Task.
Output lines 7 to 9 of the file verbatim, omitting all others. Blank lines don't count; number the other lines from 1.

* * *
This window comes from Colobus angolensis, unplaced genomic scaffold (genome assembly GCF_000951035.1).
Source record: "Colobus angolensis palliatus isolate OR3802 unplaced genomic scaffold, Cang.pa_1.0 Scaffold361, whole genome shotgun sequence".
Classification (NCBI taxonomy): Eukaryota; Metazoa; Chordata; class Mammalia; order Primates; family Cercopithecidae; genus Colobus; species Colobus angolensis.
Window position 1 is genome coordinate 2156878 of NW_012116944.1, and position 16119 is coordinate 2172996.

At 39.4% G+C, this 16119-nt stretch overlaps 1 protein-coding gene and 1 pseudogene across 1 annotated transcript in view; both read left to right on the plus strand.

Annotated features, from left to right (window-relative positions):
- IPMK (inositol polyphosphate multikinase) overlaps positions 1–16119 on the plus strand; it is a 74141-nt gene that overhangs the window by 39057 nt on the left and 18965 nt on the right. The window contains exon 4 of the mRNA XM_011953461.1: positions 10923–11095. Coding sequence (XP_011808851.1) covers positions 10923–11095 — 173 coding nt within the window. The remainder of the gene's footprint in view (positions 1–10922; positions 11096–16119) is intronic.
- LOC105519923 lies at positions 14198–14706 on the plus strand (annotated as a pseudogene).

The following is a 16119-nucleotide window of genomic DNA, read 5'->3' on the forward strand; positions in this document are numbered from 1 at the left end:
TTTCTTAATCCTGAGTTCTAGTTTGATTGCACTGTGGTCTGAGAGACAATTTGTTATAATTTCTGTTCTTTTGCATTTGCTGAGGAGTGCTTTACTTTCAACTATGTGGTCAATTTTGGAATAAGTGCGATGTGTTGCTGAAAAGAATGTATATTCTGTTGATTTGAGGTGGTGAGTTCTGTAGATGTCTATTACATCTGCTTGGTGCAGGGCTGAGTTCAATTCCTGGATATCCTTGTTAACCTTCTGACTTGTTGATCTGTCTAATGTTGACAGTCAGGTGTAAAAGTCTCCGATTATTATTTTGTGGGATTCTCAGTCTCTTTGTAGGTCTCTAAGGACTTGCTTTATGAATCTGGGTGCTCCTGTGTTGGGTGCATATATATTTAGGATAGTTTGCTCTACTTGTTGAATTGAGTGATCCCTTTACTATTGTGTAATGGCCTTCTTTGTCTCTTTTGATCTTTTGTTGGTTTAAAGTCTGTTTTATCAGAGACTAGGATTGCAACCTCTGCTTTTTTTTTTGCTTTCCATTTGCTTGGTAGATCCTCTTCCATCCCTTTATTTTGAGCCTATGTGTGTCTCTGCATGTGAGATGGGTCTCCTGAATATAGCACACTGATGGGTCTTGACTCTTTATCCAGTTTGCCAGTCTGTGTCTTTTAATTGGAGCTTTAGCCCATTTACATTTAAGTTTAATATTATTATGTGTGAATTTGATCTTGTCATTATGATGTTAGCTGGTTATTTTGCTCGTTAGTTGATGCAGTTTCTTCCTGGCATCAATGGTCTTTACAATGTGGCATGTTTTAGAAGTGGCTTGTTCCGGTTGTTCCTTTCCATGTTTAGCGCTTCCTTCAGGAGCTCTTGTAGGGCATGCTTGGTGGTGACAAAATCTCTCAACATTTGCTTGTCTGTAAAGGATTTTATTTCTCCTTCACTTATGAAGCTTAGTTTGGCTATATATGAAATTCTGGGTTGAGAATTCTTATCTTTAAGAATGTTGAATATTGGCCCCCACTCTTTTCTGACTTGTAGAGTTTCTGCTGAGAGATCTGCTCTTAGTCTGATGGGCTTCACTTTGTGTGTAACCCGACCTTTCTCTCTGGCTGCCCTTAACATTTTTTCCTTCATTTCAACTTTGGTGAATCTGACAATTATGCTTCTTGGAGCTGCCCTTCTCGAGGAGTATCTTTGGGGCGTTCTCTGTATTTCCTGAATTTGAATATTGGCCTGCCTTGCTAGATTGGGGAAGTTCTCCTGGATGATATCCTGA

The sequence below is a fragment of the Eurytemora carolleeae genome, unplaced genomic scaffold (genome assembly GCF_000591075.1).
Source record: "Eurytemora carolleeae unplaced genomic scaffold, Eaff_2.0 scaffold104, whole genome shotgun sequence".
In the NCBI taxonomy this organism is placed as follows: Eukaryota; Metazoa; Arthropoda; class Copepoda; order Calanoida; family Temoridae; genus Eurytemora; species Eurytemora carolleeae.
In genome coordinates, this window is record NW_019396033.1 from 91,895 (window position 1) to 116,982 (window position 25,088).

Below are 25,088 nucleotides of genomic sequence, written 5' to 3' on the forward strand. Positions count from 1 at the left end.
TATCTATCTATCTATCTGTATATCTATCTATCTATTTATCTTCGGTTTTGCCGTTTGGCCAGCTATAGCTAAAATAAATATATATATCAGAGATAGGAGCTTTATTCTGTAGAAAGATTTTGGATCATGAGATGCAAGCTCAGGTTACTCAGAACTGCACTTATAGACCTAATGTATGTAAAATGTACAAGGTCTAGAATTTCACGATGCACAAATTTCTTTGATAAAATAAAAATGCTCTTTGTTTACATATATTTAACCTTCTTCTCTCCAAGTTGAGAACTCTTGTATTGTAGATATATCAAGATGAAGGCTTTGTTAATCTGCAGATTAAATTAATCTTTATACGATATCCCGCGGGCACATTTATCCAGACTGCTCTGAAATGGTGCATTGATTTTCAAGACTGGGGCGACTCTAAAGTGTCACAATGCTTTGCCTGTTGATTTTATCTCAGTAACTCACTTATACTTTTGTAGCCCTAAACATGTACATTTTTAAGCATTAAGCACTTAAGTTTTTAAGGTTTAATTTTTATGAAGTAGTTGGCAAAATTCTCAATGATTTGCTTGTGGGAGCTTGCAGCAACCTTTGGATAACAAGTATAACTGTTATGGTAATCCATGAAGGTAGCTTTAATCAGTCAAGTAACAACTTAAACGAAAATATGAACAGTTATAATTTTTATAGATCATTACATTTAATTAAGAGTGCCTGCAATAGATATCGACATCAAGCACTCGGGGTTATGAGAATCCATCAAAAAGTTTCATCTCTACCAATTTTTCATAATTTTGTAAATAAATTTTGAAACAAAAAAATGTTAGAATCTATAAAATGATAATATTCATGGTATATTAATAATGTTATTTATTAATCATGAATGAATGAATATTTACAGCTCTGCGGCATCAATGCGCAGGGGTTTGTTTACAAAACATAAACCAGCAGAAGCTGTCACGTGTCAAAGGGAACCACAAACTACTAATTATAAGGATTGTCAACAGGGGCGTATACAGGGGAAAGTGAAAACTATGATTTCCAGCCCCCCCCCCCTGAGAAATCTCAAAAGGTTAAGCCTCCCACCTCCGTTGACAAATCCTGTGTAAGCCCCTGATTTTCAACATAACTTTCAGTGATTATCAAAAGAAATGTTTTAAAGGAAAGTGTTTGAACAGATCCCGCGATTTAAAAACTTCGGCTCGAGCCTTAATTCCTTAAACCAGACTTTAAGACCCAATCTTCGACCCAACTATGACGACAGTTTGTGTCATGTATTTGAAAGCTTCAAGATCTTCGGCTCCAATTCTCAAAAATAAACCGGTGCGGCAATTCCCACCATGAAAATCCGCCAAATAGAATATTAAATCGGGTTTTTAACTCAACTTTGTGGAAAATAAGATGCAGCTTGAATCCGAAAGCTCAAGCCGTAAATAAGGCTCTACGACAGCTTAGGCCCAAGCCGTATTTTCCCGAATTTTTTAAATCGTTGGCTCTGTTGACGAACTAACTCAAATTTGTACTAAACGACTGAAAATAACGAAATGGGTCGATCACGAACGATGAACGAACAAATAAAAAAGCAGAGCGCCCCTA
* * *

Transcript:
- IPMK (inositol polyphosphate multikinase) overlaps positions 1–16119 on the plus strand; it is a 74141-nt gene that overhangs the window by 39057 nt on the left and 18965 nt on the right. The window contains exon 4 of the mRNA XM_011953461.1: positions 10923–11095. Coding sequence (XP_011808851.1) covers positions 10923–11095 — 173 coding nt within the window. The remainder of the gene's footprint in view (positions 1–10922; positions 11096–16119) is intronic.
- LOC105519923 lies at positions 14198–14706 on the plus strand (annotated as a pseudogene).

The following is a 16119-nucleotide window of genomic DNA, read 5'->3' on the forward strand; positions in this document are numbered from 1 at the left end: